I won’t pretend that triggers are logical, or that our response to them is reasonable, but they are real and they can cause damage.
No one expects you to be perfect when you’re talking to someone who has an eating disorder. But it’s worth it to have a conversation about what someone’s triggers are and try to avoid them while you’re with that person.
Some common triggers for people with eating disorders:
- Comments about food intake, including how much was eaten or the perceived healthfulness of the meal (e.g. “junk food,” “clean eating,” etc.)
- Comments about weight, weight change, or body type
- Comments about the relationship between food and weight (e.g. “bread makes you fat”)
- Nutrition labels on food packaging or nutrition information on restaurant menus
- Clothing labels, scales, measuring tape or anything else that quantifies weight or body fat
People can have all these triggers, some of them, none of them, or something totally different altogether. The best thing you can do is sit down with your friend and have an honest conversation about what words or environments make the recovery process more difficult for them.
Don’t expect to be perfect, but do have the courage to ask them to call you out if you say or do something that makes them uncomfortable. Then try again. Recovery is a learning curve for everyone involved.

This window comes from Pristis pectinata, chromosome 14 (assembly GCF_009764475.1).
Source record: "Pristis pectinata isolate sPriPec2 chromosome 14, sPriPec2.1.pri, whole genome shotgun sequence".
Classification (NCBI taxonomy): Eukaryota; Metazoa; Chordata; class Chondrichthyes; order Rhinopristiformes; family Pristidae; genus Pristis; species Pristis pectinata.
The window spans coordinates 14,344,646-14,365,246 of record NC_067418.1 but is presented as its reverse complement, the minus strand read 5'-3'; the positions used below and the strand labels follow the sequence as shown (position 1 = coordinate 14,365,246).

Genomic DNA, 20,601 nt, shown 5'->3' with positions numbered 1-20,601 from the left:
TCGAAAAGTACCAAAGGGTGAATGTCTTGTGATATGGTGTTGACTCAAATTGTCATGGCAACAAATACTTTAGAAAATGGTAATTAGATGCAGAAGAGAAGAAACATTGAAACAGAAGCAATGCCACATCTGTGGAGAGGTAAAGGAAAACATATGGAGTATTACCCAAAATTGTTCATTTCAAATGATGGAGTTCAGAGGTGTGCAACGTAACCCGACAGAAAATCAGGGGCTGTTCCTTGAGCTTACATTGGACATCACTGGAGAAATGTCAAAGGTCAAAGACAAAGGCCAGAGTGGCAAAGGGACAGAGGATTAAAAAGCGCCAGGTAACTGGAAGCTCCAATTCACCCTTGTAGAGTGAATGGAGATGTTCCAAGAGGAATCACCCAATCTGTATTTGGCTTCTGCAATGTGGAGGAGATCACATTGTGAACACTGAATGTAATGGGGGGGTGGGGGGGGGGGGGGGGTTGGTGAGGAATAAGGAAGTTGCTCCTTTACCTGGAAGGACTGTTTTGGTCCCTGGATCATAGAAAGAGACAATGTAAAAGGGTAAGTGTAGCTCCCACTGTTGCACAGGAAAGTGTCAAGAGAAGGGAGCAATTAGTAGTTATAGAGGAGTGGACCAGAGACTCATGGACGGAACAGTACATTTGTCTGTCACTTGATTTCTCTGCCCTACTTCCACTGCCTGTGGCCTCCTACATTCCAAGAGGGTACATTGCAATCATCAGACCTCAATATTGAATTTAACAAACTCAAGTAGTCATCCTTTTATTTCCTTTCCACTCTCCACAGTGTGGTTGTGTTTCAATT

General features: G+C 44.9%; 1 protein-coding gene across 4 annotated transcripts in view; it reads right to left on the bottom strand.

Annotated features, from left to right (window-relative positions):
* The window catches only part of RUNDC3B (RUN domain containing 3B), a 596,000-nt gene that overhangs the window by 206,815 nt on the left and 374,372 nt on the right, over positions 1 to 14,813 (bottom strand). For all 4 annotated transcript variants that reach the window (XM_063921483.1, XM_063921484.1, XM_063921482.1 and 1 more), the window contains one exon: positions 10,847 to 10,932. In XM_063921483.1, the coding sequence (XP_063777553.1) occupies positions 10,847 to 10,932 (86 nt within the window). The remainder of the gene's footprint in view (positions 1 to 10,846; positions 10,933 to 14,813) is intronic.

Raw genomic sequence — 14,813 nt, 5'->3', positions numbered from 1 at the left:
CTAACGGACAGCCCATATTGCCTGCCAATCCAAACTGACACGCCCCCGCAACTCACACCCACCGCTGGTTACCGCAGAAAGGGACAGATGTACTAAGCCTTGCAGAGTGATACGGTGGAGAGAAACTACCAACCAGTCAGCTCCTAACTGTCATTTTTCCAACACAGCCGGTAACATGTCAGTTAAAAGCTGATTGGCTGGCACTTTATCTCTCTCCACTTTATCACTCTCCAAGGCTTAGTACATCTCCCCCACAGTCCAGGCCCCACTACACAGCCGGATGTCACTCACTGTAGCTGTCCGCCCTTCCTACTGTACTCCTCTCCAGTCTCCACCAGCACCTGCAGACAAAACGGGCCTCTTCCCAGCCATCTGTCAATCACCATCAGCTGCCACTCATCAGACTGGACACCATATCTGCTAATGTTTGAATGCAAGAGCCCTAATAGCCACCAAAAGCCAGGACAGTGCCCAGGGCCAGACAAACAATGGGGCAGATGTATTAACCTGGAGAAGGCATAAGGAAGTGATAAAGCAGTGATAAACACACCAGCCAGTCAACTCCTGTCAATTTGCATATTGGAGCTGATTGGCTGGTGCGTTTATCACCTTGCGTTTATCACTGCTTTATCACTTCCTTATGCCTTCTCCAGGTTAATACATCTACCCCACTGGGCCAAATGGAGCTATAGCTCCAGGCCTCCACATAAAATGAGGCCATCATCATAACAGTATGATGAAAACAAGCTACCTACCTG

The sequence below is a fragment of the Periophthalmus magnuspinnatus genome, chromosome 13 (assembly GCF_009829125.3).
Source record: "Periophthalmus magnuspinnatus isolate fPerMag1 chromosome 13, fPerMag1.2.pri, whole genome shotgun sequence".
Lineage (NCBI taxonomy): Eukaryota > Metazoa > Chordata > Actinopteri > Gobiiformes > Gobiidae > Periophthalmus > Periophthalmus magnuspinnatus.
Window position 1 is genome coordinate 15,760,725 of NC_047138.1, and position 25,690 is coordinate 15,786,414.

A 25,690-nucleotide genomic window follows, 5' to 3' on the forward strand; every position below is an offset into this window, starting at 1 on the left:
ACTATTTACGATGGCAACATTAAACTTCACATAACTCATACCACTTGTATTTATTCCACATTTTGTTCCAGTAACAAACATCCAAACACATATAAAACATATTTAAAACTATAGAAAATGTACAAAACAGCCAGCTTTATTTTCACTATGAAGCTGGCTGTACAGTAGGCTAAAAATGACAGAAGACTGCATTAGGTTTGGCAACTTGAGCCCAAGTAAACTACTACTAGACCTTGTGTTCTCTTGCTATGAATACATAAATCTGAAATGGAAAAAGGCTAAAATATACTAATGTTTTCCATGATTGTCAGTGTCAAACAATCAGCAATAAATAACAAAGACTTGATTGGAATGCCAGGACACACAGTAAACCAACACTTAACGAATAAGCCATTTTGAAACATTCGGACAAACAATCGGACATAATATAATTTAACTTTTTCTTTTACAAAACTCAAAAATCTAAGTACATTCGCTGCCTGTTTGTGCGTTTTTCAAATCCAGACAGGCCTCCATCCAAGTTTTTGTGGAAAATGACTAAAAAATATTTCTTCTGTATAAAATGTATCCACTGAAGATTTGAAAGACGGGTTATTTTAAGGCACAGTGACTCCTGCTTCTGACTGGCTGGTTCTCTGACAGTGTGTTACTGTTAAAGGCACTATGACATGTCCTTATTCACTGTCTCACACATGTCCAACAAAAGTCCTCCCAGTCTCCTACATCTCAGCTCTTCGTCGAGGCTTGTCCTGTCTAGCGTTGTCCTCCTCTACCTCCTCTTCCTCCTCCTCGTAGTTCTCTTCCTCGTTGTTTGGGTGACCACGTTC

5| Be Prepared
I’ll say it again: Your job here is to be a friend. These tips will help you support someone dealing with an eating disorder, but they won’t save their life if they really need professional help. You can’t (and shouldn’t) force someone into treatment.
Frothing at the mouth with helplines or your therapist’s contact information probably won’t win anyone over unless they’ve already decided they want to get help. But you can be ready with the information you need in case they do want to seek help.
Mental Health Helplines + Resources:
- Mon-Thurs 9 AM – 9 PM ET, Fri 9 AM – 5 PM
- Text “NEDA” to 741741 for crisis situations
- Available 24/7
It’s up to the person struggling to decide if, when, and how to get help (assuming they’re 18+), but knowing where to start – who to call or which website to check out first – can help make the process a little easier for them when they decide they’re ready.
So, Why Choose Recovery?
If you’re reading this, thank you for doing the hard work of trying to help someone who needs you. I was lucky enough to have my best friend wade through the cold, deep river with me, and I’m closing in on four years free from an eating disorder. It’s been four years since I cried over the number of calories in a scoop of ice cream. It’s been four years since I forced myself to throw up after every meal.
More importantly over the past four years, I’ve graduated from college, worked for Disney, adopted a rescue dog, moved out on my own, been promoted (twice), quit my job and found a better one, started a blog, traveled across the country, and fell in love with my life.
And as a little bonus: Every donut over the past four years? Guilt-fucking-free.
I hope this guide helps you feel confident supporting someone through an eating disorder, and I hope you feel hopeful. With help, 80% of people recover from eating disorders. And the struggle is so, so worth it.